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September 2, 2010

Treating construction site runoff with electrocoagulation

  • The non-chemical process allows for safe discharge to the region’s water bodies.


    Washington state is home to the most stringent, enforceable limitations on stormwater discharges in the country. For construction site operators, compliance often means implementing a stormwater treatment system and committing to regular site monitoring.

    Until a decade ago, the only stormwater treatment options available were chemical processes that involved multiple steps, became ineffective when site conditions changed, and were unable to treat large volumes of water. Many of these processes also proved toxic to aquatic organisms.

    The electrocoagulation process was introduced to the construction industry as a solution for stormwater treatment in 1999 in the form of WaterTectonics’ WaveIonics Electrocoagulation Subtractive Technology (ECST). A non-chemical, one-step water treatment process, WaveIonics ECST is effective in reducing turbidity and controlling pH levels. The electrocoagulation process is based on proven scientific principles involving responses of water contaminants to strong electrical fields and electrically induced oxidation and reduction reactions. The resulting effect causes particles and pollutants to separate from the water.

    In 2001, the Department of Ecology initiated a rigorous testing process requiring water treatment systems to prove their effectiveness in meeting the state’s discharge limits for turbidity and toxicity to aquatic organisms. To date, the only two treatment methods meeting these strict criteria are chitosan-enhanced sand filtration and WaveIonics ECST.

    Photo courtesy of WaterTectonics [enlarge]
    The WaveIonics system is housed in a 20-foot box for weather protection and operator safety. This one processes 300 gallons per minute.

    ECST is an automated water treatment process that cleans between 100 to 1,000 gallons per minute for the purpose of reducing turbidity and controlling pH on construction sites. The system optimizes the treatment process in response to changing influent water parameters while eliminating the need for an onsite operator in most cases. This automation combined with the system’s small footprint and quick connect/disconnect function for electrical and hydraulic lines reduces set up and mobilization time, which results in lower labor and material costs.

    Clean and efficient

    First used by WaterTectonics in a commercial setting on a Microsoft construction site, ECST effectively reduced turbidity and controlled pH, enabling the client to meet or exceed both state and local requirements. Over the next eight years, the WaveIonics system was used to treat and discharge water on more than a dozen additional Microsoft construction sites in the Seattle region. Stormwater treated on these sites was released directly into Lake Washington and Lake Sammamish.

    The WaveIonics ECST remains a go-to system for high-volume construction projects in the greater Seattle region, including those discharging to Western Washington water bodies with sensitive ecosystems, such as Puget Sound, Lake Washington and the Columbia River. The system has also been used as a permanent industrial stormwater treatment solution at multiple facilities across Washington and Oregon. Additional high-profile construction projects in the greater Seattle region that have effectively used ECST include the Virginia Mason Athletic Center in Renton and St. Anthony’s Hospital in Gig Harbor.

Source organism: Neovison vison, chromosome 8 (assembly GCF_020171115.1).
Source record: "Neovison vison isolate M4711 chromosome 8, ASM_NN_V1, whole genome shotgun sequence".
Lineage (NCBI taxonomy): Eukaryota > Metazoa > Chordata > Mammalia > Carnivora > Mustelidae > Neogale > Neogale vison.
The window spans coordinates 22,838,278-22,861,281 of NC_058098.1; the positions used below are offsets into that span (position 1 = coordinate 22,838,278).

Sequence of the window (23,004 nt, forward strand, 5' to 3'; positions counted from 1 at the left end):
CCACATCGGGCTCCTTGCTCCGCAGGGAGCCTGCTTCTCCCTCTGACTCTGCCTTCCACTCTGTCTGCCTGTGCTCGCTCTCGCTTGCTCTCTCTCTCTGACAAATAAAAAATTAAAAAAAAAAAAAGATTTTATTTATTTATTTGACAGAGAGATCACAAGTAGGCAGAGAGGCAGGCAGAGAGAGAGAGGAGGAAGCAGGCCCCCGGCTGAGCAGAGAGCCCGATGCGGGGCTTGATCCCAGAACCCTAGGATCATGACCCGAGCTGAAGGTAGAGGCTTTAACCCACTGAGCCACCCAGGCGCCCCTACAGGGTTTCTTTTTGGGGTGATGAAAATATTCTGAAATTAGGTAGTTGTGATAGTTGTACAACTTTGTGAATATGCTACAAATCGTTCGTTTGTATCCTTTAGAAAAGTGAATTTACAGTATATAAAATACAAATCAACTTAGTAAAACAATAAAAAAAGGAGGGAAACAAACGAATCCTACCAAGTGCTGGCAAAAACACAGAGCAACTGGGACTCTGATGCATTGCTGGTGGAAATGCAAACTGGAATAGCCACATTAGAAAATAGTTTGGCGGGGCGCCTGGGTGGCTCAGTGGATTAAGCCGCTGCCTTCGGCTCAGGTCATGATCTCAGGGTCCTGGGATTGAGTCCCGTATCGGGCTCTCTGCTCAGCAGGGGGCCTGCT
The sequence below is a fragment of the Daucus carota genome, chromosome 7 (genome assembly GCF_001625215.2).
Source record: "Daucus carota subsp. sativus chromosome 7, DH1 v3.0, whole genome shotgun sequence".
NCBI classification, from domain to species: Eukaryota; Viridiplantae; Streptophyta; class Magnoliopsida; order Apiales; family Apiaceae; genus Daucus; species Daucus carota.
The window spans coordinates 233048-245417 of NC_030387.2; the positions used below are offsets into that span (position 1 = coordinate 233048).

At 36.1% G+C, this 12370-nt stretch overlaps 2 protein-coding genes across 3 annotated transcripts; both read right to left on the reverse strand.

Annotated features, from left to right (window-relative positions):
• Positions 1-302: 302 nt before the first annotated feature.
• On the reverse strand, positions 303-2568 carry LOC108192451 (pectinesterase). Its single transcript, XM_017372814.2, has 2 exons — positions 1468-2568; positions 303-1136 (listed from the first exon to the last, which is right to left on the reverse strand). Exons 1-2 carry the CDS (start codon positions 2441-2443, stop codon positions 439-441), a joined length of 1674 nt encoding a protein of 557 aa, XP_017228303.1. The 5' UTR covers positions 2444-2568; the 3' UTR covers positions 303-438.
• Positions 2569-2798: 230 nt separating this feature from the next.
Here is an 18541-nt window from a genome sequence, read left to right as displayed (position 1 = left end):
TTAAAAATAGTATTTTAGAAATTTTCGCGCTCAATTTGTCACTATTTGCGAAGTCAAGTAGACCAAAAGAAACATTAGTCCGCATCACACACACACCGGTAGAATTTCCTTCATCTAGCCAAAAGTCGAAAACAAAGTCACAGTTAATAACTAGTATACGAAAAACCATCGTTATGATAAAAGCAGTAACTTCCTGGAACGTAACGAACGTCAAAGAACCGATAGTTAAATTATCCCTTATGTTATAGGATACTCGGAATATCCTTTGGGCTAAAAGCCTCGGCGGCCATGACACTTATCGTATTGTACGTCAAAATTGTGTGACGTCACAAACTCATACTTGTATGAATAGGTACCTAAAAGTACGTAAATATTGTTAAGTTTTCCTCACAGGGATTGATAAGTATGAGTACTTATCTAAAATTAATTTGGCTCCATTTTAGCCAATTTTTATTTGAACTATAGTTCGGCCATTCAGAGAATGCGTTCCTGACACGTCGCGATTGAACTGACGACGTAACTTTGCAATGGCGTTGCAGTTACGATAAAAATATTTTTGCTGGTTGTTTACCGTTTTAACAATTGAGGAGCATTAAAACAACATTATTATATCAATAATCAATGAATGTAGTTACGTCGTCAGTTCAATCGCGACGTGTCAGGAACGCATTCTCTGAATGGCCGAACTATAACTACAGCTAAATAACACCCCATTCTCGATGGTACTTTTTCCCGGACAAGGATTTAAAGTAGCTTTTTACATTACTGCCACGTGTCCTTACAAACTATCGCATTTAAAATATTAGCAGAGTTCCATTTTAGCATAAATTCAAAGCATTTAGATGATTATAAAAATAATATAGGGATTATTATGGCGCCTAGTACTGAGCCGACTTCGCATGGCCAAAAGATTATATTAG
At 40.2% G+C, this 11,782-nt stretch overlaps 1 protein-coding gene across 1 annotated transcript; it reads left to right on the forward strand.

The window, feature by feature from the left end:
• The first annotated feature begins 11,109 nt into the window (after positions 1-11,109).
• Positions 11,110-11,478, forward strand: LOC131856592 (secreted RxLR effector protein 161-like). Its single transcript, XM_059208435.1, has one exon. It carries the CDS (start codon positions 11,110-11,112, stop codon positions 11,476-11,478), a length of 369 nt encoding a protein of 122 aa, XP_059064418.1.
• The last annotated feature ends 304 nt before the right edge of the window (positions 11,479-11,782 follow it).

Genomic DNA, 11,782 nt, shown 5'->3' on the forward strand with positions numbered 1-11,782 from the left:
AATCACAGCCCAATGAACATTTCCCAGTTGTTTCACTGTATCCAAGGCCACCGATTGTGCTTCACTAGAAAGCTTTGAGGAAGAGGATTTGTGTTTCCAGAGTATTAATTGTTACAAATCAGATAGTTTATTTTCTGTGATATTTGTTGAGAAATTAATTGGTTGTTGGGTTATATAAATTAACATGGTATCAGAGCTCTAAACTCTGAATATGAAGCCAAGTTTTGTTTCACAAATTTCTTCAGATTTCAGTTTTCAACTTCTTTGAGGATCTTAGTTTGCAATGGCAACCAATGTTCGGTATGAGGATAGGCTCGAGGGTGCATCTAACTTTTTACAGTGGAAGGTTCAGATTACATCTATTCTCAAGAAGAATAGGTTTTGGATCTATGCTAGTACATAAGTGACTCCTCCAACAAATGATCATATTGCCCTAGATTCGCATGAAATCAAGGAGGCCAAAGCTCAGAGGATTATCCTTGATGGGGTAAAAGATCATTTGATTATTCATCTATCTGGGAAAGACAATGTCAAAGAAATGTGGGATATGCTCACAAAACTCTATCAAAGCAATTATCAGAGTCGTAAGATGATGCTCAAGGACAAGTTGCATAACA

Availability and education

    Last March, WaterTectonics was granted General Use Level Designation from the state Department of Ecology for ECST. The WaveIonics system is one of only two approved methods for treatment of stormwater runoff on construction sites in the state. The approval makes ECST more broadly accessible statewide.

    In response to the state’s approval of ECST and the resulting increased availability of the WaveIonics system, WaterTectonics is in negotiations with the Associated General Contractors to train members and non-members on the operation of ECST systems in construction applications. The course would certify AGC members to operate an ECST system and other approved stormwater treatment systems.

    Broader applications

    In addition to turbidity and pH control in construction applications, ECST is also effective for removal of total suspended solids, total and dissolved heavy metals, oils and fats, nutrients and bacteria. In industrial applications, the use of ECST spans diverse industries, from shipbuilding to wood treatment, scrap metal recycling, and oil and gas applications.

    A West Coast scrap recycling company tested water treatment systems for more than a year before selecting the WaveIonics system to remove heavy metals such as zinc, copper and lead from stormwater before discharging it into the Columbia River. A second company, ExteriorWood, a leader in the pressure-treatment industry, also used the system to remove copper so it could discharge stormwater runoff into the Columbia.

    As ECST continues to evolve, it is being proven effective for water treatment in increasingly diverse applications. With future research and exploration, electrocoagulation may be the answer to preserving and maintaining the integrity of our world’s most precious resource.

    Jim Mothersbaugh is founder and president of WaterTectonics, an Everett-based company specializing in onsite water treatment technology and services.

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